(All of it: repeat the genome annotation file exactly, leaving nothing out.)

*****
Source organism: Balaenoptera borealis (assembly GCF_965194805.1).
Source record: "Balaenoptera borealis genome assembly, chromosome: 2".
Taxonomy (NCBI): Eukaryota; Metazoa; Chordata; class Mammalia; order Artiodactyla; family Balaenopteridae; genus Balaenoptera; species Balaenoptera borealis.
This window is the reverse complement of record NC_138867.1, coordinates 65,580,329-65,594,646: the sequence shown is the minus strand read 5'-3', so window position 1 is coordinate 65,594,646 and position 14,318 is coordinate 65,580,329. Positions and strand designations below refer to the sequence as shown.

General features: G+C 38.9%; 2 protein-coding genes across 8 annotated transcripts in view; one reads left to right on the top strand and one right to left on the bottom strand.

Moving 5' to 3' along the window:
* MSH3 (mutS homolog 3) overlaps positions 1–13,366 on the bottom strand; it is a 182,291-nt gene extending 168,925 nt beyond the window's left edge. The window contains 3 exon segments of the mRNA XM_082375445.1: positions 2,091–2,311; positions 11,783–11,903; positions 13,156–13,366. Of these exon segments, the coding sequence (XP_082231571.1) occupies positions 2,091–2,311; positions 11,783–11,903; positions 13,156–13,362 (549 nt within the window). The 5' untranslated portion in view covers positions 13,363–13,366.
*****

Source organism: Balaenoptera borealis (assembly GCF_965194805.1).
Source record: "Balaenoptera borealis genome assembly, chromosome: 2".
Taxonomy (NCBI): Eukaryota; Metazoa; Chordata; class Mammalia; order Artiodactyla; family Balaenopteridae; genus Balaenoptera; species Balaenoptera borealis.
This window is the reverse complement of record NC_138867.1, coordinates 65,580,329-65,594,646: the sequence shown is the minus strand read 5'-3', so window position 1 is coordinate 65,594,646 and position 14,318 is coordinate 65,580,329. Positions and strand designations below refer to the sequence as shown.

General features: G+C 38.9%; 2 protein-coding genes across 8 annotated transcripts in view; one reads left to right on the top strand and one right to left on the bottom strand.

Moving 5' to 3' along the window:
* MSH3 (mutS homolog 3) overlaps positions 1–13,366 on the bottom strand; it is a 182,291-nt gene extending 168,925 nt beyond the window's left edge. The window contains 3 exon segments of the mRNA XM_082375445.1: positions 2,091–2,311; positions 11,783–11,903; positions 13,156–13,366. Of these exon segments, the coding sequence (XP_082231571.1) occupies positions 2,091–2,311; positions 11,783–11,903; positions 13,156–13,362 (549 nt within the window). The 5' untranslated portion in view covers positions 13,363–13,366.